I'll blame this one on Adam Lushanko. Prior to him inviting me to be the biker on Team Orange Crush I thought the non-traditional triathlons looked interesting (particularly for someone who doesn't swim), but I had not yet put it on my priority list of so many good events to try. Then after getting a taste as a part of a relay the juices started flowing. Adam reminded me that the St. Croix Fat Cat was up for its second edition in July. I didn't actually sign up until just a few weeks ago, but I was pretty sure I was going to race not too long after finishing the Stower Seven Lakes Triathlon.
As far as specific prep for this race, let's run through each leg one at a time.
Prior to Tuesday I had been in a kayak exactly once in my life. It was probably two years ago and I probably paddled one of my parents new kayak's around Square Lake for 15 minutes. That probably wouldn't be enough. Tuesday, Starr and I took my parent's kayaks out again and this time we paddled around for an hour and a half. This was mostly just touring exploring some back bays of Big Marine, but also getting a feel for paddling.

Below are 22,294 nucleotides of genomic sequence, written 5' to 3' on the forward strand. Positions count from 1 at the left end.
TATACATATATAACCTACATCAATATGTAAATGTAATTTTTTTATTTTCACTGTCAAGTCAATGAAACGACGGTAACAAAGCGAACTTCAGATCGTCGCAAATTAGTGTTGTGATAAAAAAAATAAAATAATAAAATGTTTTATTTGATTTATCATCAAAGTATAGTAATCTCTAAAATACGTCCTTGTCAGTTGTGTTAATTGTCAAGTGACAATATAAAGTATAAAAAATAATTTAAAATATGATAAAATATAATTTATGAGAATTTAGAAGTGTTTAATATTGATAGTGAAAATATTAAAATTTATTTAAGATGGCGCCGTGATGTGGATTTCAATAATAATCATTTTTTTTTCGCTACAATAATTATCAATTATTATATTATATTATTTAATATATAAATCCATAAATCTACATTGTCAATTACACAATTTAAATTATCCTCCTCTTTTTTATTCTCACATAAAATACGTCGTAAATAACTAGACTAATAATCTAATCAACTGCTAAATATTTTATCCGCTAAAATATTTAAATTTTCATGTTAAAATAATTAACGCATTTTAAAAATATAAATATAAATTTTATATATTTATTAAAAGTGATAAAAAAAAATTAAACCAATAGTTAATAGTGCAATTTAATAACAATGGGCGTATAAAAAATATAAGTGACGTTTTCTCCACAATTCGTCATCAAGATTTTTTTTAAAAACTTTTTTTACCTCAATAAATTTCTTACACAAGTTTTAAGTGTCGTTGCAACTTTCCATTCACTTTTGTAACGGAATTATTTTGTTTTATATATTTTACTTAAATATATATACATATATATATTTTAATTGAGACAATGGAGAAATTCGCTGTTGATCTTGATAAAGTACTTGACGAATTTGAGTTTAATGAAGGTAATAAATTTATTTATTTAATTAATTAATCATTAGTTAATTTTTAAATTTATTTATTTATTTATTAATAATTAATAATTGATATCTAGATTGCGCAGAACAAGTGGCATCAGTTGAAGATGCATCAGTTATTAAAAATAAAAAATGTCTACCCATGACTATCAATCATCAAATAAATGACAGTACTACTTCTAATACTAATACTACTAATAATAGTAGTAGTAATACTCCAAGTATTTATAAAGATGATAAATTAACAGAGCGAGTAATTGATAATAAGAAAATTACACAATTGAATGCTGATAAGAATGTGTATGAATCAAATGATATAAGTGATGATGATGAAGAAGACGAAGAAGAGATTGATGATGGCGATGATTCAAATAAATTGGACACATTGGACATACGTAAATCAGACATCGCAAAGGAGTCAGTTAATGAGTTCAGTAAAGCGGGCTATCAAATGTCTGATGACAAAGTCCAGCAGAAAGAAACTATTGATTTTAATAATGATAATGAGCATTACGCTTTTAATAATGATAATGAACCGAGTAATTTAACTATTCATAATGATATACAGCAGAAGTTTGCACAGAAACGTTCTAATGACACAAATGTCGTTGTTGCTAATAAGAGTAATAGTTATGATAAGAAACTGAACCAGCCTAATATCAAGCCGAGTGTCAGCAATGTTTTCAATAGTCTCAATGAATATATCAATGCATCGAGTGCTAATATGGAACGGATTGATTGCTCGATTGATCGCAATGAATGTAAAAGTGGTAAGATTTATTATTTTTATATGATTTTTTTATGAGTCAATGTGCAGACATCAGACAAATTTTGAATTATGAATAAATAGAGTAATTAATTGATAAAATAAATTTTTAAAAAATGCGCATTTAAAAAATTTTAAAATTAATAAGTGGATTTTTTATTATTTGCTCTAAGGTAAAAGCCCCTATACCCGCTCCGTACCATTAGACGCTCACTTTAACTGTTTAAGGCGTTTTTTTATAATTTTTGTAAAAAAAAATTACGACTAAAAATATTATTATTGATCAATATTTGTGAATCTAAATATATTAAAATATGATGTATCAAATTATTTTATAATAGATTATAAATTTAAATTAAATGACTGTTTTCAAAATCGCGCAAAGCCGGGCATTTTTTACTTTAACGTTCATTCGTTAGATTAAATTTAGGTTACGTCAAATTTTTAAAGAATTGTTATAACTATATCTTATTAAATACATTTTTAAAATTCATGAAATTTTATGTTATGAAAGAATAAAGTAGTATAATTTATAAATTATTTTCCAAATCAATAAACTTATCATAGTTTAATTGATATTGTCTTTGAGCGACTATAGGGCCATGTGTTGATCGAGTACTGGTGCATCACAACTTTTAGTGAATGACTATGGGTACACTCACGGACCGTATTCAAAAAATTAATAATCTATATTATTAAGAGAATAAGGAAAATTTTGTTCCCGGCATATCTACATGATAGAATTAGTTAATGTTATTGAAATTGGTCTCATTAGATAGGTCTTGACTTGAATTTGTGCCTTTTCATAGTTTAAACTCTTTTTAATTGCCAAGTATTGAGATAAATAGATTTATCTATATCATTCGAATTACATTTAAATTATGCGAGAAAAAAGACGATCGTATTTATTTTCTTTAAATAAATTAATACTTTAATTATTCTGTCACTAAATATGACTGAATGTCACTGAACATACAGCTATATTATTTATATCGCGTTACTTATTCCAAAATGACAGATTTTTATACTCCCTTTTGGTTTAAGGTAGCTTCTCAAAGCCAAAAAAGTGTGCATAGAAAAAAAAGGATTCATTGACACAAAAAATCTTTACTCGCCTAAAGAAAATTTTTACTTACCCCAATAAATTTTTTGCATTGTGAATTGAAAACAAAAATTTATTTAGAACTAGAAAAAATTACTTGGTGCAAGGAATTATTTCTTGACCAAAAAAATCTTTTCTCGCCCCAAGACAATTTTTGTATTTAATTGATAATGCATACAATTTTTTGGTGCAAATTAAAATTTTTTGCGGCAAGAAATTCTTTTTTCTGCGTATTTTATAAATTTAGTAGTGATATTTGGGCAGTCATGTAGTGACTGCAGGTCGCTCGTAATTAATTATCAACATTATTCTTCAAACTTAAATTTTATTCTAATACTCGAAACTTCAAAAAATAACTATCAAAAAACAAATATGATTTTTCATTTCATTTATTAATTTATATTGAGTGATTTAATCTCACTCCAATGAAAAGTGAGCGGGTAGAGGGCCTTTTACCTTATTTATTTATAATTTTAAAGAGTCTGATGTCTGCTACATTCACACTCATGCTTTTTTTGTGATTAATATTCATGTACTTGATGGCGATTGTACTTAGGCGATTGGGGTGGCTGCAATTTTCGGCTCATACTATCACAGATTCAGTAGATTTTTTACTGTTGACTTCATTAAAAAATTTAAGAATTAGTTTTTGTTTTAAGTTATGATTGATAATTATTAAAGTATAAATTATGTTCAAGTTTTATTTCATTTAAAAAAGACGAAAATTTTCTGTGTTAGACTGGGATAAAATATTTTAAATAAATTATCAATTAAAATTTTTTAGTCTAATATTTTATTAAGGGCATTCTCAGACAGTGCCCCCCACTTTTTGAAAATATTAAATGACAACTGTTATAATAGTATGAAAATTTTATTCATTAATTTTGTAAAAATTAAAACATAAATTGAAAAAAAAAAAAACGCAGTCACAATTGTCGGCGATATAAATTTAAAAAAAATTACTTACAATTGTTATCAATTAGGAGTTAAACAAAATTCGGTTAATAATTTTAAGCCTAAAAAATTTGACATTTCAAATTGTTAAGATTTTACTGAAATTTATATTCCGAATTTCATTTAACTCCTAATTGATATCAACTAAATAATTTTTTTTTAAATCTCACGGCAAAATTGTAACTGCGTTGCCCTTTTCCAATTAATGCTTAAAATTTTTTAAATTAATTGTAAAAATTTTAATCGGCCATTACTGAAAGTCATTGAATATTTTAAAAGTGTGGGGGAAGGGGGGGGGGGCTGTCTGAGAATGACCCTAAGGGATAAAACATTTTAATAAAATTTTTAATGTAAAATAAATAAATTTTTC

|Loon family while cruising Big Marine|
So with 3 whole times in a kayak, probably totaling 2 hours, and maybe 20 minutes of watching YouTube videos on how to paddle I was all set.
I've been running occasionally. After the Chippewa 50k, it has only been probably twice a week or so. I'm up to all of 356 miles for the year. So my run fitness is less than it has been historically, but I'm not super far off either. I did a nice cruise interval workout on Monday and it went well so I felt set.
|Good cruise workout on Monday.|
Here is where things look a little different than historically. I already have more miles on my bike this year than I did in all of last year. I attribute this to having a bike I love to ride. I picked up a 2015 Warbird 2 the week of the Birkie and I'm pretty sure I've ridden it at least once a week, and frequently more often than that since.